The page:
[bitcoin-dev] Răspuns: Personal opinion on the fee market from a worried local trader

Jorge Timón jtimon at jtimon.cc
Fri Jul 31 15:24:31 UTC 2015

On Fri, Jul 31, 2015 at 11:56 AM, Thomas Zander via bitcoin-dev
<bitcoin-dev at lists.linuxfoundation.org> wrote:
> On Friday 31. July 2015 03.21.07 Jorge Timón via bitcoin-dev wrote:
>> If I was a miner and you want me to include your transaction for free,
>> you're asking me to give you money
> What?
> Ask yourself; why do miners include transactions at all? What it the incentive
> if there really is only less than 0.8% of income to be derived from fees?

As a rhetorical exercise, I just asked myself those questions (with
other words) in the very post you are replying to.
Please, read again.
If miners have a cost in including transactions (which they have) but
there's no gain, why are miners including free transactions?
Is it because they are stupid or because they don't care enough about
fees (and thus blindly use whatever default policy that comes with
Bitcoin Core)?

On Fri, Jul 31, 2015 at 2:32 PM, Oleg Andreev via bitcoin-dev
<bitcoin-dev at lists.linuxfoundation.org> wrote:
> Fees should be compared not with the total revenue, but with the profit margin.

You are completely right, this is what matters in the end. To correct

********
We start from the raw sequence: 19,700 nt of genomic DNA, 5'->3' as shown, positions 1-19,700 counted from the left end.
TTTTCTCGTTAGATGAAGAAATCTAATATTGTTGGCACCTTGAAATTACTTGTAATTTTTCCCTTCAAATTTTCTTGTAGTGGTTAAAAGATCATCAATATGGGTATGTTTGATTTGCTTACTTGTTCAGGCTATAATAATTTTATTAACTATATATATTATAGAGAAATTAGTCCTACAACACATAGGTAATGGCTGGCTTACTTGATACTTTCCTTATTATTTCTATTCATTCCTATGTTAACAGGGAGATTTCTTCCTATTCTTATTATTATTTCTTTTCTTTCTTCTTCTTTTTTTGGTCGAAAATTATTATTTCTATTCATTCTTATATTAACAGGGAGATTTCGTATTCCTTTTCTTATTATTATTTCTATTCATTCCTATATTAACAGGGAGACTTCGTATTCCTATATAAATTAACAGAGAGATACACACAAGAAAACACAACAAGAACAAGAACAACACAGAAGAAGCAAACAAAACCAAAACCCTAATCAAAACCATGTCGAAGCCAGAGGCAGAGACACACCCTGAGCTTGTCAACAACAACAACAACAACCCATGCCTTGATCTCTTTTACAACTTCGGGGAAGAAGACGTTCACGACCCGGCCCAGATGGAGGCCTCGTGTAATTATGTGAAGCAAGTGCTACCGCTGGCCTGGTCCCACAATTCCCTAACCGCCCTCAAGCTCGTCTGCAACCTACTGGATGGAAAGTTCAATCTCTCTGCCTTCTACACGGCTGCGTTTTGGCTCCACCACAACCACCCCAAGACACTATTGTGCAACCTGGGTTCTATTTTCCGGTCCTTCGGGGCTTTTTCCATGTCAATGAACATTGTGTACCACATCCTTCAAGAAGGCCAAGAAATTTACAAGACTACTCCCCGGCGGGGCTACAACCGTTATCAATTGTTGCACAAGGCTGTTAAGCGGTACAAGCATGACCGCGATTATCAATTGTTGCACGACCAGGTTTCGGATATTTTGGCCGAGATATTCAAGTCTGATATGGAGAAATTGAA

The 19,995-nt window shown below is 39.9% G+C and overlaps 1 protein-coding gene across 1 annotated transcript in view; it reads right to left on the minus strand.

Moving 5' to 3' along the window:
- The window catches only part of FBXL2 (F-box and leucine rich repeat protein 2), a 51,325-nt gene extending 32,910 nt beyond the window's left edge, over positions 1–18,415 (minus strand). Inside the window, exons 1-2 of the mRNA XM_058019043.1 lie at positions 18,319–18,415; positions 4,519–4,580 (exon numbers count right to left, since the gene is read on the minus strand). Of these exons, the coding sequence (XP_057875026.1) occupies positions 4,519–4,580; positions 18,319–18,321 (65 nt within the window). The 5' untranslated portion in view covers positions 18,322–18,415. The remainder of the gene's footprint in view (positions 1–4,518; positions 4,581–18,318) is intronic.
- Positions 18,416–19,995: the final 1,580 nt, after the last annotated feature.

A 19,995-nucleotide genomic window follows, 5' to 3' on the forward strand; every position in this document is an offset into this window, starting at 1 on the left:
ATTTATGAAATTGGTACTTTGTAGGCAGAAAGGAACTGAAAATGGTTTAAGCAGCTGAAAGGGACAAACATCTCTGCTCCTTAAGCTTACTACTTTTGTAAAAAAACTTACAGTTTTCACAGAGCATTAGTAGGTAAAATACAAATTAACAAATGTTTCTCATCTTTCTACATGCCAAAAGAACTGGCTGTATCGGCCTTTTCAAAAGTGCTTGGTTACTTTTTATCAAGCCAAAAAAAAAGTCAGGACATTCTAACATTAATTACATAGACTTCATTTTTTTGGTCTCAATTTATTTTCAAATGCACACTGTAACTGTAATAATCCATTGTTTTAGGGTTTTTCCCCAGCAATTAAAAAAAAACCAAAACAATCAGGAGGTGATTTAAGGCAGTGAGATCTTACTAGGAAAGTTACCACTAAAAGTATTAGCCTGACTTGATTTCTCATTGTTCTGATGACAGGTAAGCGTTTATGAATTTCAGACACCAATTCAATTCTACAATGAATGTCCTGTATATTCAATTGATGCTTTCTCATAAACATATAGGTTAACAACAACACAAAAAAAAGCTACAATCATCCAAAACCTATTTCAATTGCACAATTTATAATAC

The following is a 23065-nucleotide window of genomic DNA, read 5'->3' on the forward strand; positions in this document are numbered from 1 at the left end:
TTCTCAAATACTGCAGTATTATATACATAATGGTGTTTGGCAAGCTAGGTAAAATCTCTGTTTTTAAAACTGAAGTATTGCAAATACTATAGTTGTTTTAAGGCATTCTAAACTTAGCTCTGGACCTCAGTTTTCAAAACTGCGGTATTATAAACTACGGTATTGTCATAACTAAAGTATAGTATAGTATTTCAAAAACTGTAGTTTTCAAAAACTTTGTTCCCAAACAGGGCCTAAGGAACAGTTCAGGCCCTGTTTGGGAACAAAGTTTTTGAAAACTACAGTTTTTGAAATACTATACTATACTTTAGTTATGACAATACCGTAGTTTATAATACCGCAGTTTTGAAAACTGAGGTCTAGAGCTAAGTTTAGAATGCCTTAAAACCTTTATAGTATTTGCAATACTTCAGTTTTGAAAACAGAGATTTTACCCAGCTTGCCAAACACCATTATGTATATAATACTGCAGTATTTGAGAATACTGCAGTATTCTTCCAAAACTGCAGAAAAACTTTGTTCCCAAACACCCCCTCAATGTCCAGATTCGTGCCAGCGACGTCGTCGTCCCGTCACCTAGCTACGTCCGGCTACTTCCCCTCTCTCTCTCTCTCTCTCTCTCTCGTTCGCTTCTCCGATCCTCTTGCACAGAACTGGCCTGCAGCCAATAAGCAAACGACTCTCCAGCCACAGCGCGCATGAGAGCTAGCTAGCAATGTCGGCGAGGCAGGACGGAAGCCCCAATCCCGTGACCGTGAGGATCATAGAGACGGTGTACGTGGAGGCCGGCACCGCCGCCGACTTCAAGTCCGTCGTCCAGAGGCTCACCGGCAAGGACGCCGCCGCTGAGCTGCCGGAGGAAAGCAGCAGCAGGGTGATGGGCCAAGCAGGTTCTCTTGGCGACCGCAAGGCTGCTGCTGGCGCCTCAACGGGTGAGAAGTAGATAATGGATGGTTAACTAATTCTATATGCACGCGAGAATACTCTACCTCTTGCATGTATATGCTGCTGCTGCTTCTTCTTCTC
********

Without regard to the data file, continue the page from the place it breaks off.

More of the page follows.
myself, what I'm worried about is how low the fees/profits ratio is,
fees/total_reward is just an easier-to-calculate approximation when
you don't know costs = total_reward - profits.

> Of course it's a very rough estimate and most likely to be far from reality, but it shows how fees can begin to matter rather quickly under pressure of separate factors: halving and growing valuation and mining competition.

Don't forget a rise in fees paid as another potential factor. That was
my whole point: higher fees may help reducing problems related to a
low fees/profits ratio.
And that's why I don't think a rise in fees is necessarily a bad thing.
Let's not forget that we're just talking about market fees for
non-urgent transfers rising above zero!
There may be a fee market for fast confirmations already, but there's
certainly none for non-urgent transfers.
In my opinion, rising from zero to anything, it's a great step
forwards. I can perfectly understand that maintaining that anything
low is good for adoption, but insisting in maintaining it at zero
doesn't seem very reasonable to me, given that we know for a fact that
is not sustainable in the long term.
We don't want business plans to fail because they're relaying on free
transactions. We don't want new users to be lied about the real
properties of the system.
And I'm sure that any ridiculously low value will be so marginally
worse for adaption when compared to a plain zero, that I'm not worried
about it at all.
Users starting to pay SOMETHING for a service they're enjoying and
that actually has quite big operational costs (energy-demanding proof
of work, currently subsidized by the finite initial seigniorage) it's,
by no means, the end of Bitcoin.
To me is really more of a start, a tiny first step towards a viable
system that doesn't depend on subsidies (with expiration date).

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